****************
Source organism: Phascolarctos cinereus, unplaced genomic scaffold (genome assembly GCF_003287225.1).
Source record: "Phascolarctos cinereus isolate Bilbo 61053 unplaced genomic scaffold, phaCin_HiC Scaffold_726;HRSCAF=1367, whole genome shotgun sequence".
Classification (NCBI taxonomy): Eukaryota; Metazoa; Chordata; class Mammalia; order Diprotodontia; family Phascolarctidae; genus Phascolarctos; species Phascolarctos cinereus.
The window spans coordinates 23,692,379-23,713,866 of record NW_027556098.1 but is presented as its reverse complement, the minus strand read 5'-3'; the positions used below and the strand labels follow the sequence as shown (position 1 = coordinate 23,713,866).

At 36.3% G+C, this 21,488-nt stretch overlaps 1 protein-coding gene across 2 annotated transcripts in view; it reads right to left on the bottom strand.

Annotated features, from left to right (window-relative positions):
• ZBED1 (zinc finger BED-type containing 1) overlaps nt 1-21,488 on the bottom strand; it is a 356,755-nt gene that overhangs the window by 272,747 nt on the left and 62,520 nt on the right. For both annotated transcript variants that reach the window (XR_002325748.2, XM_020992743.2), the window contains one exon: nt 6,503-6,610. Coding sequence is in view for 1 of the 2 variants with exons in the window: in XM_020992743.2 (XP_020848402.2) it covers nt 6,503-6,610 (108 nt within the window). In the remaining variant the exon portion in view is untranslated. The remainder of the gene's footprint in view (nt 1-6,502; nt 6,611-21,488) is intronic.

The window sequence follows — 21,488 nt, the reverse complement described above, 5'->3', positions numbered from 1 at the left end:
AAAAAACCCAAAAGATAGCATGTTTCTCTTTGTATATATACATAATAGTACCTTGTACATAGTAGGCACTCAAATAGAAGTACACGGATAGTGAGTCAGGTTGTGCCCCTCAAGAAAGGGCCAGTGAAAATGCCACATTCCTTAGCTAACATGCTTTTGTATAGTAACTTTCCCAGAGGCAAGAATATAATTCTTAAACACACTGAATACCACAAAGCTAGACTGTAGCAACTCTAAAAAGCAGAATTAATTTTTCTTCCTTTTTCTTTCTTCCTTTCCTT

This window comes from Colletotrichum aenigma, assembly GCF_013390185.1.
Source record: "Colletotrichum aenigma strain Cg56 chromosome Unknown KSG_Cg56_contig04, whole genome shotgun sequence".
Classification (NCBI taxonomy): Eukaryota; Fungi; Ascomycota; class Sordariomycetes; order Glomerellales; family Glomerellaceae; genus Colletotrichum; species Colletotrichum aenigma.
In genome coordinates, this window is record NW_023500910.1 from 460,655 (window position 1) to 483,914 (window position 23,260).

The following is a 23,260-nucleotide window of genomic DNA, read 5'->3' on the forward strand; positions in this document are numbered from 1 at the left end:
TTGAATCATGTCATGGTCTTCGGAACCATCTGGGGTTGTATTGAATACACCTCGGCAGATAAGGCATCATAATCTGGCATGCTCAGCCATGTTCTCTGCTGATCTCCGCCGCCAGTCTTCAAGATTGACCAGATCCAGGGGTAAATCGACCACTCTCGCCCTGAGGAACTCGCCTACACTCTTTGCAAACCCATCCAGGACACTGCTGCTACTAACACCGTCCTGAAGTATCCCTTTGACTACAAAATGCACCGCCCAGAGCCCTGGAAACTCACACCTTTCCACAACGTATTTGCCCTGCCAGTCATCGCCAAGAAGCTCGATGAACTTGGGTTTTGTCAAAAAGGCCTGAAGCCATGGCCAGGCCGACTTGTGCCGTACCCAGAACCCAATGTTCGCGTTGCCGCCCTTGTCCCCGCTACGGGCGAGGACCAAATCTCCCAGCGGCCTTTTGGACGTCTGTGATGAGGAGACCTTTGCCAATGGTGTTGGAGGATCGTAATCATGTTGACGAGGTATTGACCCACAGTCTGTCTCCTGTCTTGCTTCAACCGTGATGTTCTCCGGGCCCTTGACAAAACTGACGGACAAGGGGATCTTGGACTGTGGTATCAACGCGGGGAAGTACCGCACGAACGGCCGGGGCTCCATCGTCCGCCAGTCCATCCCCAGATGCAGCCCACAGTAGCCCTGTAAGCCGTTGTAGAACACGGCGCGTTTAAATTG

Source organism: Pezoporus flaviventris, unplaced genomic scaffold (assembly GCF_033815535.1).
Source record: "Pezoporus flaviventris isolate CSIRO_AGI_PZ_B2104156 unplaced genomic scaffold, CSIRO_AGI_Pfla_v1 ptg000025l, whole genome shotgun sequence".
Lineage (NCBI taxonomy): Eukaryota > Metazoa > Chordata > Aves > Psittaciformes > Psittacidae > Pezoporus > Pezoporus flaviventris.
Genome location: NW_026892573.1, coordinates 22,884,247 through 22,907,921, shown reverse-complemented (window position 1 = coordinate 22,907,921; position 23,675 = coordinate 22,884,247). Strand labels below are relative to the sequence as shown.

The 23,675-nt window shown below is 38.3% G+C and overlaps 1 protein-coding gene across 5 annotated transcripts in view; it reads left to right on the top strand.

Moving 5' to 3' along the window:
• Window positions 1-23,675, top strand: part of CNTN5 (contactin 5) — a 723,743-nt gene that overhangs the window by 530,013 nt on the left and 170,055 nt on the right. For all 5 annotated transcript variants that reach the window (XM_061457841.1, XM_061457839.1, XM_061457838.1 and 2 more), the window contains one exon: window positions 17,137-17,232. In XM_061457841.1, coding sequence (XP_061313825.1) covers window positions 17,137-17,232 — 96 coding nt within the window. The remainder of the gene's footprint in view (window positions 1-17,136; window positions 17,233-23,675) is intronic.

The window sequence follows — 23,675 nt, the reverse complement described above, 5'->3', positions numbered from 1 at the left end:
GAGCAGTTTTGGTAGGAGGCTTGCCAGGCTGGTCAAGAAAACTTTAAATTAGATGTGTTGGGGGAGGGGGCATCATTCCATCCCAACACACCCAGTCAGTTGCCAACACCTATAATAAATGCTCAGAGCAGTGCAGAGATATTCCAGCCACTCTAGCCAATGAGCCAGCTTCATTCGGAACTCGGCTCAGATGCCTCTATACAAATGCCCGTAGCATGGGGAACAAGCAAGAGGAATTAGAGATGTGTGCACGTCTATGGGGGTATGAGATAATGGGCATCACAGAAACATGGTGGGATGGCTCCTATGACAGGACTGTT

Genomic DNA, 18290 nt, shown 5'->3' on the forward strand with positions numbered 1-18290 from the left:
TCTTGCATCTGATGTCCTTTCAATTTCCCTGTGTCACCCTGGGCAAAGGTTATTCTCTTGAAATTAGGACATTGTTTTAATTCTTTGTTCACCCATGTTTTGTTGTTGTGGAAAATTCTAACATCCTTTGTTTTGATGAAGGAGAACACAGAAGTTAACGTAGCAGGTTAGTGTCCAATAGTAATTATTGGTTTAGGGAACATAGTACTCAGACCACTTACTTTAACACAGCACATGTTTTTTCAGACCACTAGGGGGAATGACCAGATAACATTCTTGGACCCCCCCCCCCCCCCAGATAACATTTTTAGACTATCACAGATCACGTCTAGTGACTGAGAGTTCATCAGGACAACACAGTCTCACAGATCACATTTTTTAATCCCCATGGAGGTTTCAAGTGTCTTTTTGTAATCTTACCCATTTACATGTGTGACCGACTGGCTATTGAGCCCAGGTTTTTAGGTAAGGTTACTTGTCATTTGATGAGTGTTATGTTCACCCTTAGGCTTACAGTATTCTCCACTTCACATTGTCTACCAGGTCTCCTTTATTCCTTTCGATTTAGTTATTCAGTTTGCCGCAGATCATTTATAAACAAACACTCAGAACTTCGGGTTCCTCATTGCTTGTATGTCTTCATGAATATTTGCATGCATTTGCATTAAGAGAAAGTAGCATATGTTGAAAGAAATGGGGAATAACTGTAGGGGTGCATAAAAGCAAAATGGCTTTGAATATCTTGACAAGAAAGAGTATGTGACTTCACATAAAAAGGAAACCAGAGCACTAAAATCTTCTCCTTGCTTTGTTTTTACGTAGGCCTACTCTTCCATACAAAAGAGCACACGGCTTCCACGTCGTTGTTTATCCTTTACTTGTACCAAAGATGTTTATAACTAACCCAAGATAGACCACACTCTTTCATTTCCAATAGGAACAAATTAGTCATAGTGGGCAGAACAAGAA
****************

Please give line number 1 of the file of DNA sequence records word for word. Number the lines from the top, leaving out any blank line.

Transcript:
Source organism: Phascolarctos cinereus, unplaced genomic scaffold (genome assembly GCF_003287225.1).